Samsung Galaxy Tab A 10.1 vs. Tab A 8.0 – Best Hardware Comparison

Source: Samsung

Samsung is one of the most popular tech companies of the moment.

They produce amazing smartphones, but today we will talk about two of their most popular tablets, namely the Galaxy Tab A 8.0 and Tab A 10.1.

They are both fantastic choices for those looking for a tablet. There are some differences between the two, which we are going to talk about.

Let’s start with the advantages and disadvantages of each model, and then we’ll delve into more in-detail specifications.

The Galaxy Tab A 8.0 has plenty of advantages, including a pleasant screen quality, powerful processor and the operating system – Android 9.0 Pie. Its main disadvantages are the fact that it comes with an entirely plastic body, only one speaker, and no fingerprint sensor.

The Tab A 10.1 also has some excellent propositions, starting with a great price, a solid, sharp screen, a very premium feeling, making it feel like a much more expensive tablet, and excellent battery life. Its main disadvantages are limited storage, limited graphics power, and slight system lag.

Let’s see a more in-depth comparison.


Design-wise, the Tab A 10.1 features an aluminium metal body and it looks and feels very durable at the touch.

Its design is comparable to its previous versions. It is reasonably heavy, meaning that you most likely won’t be able to hold it with one hand only.

The build quality and design of the tablet suit the needs of most users.

In terms of size, it has a 9.65 x 5.88 x 0.3 inches (245.1 x 149.4 x 7.6 mm) body, weighing 16.54 oz (469.0 g), aluminium back, and it is available in black, gold, and grey.

The Tab A 8.0 features an aluminium body, and it has a very sturdy, pleasant feeling.

Its design is comparable to that of other devices, and it also makes it feel heavy, which isn’t particularly useful for those who want to hold it in one hand.

The buttons are placed where you would expect them to be, and a headphone jack is also included.

The body has the following dimensions: 8.20 x 5.43 x 0.29 inches (208.3 x 137.9 x 7.4 mm). It weighs 11.04 oz (313.0 g).

The tablet can be purchased in grey, blue, or white.


The display is one of the most critical aspects when choosing a tablet.

Thankfully, both tablets have decent options and built-in ambient light sensors.

The 10.1 model features a Full HD display, and its top and side bezels are somewhat thinner than those of the Tab A 8.0.

It is a laminated panel meaning that there is no air gap between the front panel you interact with and the pixels.

The viewing angles are broad, and brightness is decent, but you will encounter some difficulties in direct sunlight.

It has a resolution of 1920 x 1200 pixels, 16:10 ratio, 224 PPI, thanks to the IPS LCD screen it has. Its screen-to-body ratio of 80.80% makes it very pleasant to use daily.

The 8.0-inch model features an HD display. It has decent brightness, but you may struggle to use it under direct sunlight.

The YouTube playback maxes out at 720 pixels, and the bezels are thick, making it look dated compared to more modern devices.

It has a resolution of 1024 x 768 pixels, 160 PPI, a TFT screen, and a screen-to-body ratio of 68.99%.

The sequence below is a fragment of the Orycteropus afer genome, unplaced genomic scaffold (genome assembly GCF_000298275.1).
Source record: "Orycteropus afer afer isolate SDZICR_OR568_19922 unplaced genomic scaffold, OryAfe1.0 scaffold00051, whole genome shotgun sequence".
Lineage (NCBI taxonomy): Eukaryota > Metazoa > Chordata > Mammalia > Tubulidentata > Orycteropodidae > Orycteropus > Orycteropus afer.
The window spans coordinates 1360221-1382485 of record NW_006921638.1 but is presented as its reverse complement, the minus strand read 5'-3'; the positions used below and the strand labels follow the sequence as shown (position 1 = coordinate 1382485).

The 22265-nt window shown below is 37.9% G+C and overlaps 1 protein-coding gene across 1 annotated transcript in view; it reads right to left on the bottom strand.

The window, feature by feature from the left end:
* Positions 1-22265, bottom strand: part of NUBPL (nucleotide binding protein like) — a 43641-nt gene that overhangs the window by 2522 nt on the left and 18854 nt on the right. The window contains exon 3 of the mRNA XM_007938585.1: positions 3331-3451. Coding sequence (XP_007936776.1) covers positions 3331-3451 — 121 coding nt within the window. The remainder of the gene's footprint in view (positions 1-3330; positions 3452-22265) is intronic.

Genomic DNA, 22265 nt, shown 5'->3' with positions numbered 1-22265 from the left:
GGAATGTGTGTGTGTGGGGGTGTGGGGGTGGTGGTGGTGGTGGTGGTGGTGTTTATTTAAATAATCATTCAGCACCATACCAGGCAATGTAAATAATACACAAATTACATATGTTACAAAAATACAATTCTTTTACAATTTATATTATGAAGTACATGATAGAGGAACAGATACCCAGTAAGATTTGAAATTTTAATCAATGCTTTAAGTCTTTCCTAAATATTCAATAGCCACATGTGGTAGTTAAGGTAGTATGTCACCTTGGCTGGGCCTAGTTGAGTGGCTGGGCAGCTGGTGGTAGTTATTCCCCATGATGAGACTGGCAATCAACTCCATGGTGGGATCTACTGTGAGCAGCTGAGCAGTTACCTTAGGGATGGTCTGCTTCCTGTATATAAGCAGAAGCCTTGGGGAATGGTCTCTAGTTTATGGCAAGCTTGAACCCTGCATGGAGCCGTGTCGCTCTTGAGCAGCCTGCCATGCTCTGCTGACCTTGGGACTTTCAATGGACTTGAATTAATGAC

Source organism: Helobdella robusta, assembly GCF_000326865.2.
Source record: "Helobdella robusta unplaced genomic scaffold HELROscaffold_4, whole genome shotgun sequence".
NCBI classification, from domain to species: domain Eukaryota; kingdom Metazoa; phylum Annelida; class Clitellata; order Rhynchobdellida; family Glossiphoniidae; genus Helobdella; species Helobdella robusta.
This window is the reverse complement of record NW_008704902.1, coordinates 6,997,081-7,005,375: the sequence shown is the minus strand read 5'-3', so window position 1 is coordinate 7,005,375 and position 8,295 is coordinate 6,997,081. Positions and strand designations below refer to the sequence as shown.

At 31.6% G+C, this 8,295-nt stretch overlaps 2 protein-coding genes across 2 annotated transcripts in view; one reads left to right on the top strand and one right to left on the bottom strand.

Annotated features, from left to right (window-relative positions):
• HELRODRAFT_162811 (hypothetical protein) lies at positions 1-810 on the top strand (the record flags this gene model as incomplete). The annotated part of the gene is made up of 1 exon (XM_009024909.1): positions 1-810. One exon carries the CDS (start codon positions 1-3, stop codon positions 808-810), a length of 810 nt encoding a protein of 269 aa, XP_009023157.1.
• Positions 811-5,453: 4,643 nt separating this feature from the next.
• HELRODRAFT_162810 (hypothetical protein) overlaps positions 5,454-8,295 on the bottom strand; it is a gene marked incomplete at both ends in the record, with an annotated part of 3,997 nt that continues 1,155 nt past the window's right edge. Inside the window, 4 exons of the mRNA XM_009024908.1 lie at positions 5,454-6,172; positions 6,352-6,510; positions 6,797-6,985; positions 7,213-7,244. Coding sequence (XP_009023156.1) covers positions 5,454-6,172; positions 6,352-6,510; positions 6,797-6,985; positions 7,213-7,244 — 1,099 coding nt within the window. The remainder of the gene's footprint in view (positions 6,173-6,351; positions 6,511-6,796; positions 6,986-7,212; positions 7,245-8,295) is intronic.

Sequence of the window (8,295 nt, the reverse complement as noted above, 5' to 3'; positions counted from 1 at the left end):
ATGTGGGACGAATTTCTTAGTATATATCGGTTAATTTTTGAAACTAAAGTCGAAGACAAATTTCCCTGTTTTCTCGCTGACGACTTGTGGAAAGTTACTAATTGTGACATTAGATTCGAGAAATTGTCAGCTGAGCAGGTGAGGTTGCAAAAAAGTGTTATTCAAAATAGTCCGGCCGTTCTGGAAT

Camera And Autonomy

Both devices feature a single rear camera capable of autofocusing.

The 8-inch model features a 5MP sensor with a 1280 x 720-pixel resolution. Its front camera has only 2MP, which can be helpful for basic video calls at best. The tablet’s battery is 4200 mAh, which is arguably decent for a moderate-spec 8-inch tablet.

The 10.1 model, on the other hand, has the upper hand here – It features an 8MP rear sensor, also capable of autofocusing. It can shoot video in 1920 x 1080p at 30fps, and its front module is 5MP. It is all powered by a 6150 mAh module, which should be enough to keep it running for a full day.

Performance And Hardware

Things are getting a bit interesting, as there are some significant differences between the two devices.

The 8-inch model is inferior in nearly every single way – It comes equipped with a Qualcomm Snapdragon 410 8916 chip, a quad-core module with a clock frequency of 1200 MHz. Its GPU is an Adreno 306, paired with 1.5GB of RAM and 16GB of expandable internal storage. Perhaps the biggest letdown here is the operating system – The device runs on Android 7.1 Nougat, 6.0 Marshmallow, or 5.0 Lollipop depending on its latest update.

The Tab A 10.1 seems like the better choice due to several factors – First of all, it features an octa-core, 1800 MHz processor – the Samsung Exynos 7 7904, paired with a Mali-G71 MP2 GPU and 3GB of RAM. Also, it features 128GB of onboard storage, and it runs on Android 10, 9.0 Pie, with Samsung’s One UI applied.

Both devices can run day-to-day tasks like watching videos or editing documents. They can both support split-screen modes.

However, if your budget isn’t too tight, we suggest that you opt for the Tab A 10.1, as it is the best performer out of the two.

Tonia Nissen
Based out of Detroit, Tonia Nissen has been writing for Optic Flux since 2017 and is presently our Managing Editor. An experienced freelance health writer, Tonia obtained an English BA from the University of Detroit, then spent over 7 years working in various markets as a television reporter, producer and news videographer. Tonia is particularly interested in scientific innovation, climate technology, and the marine environment.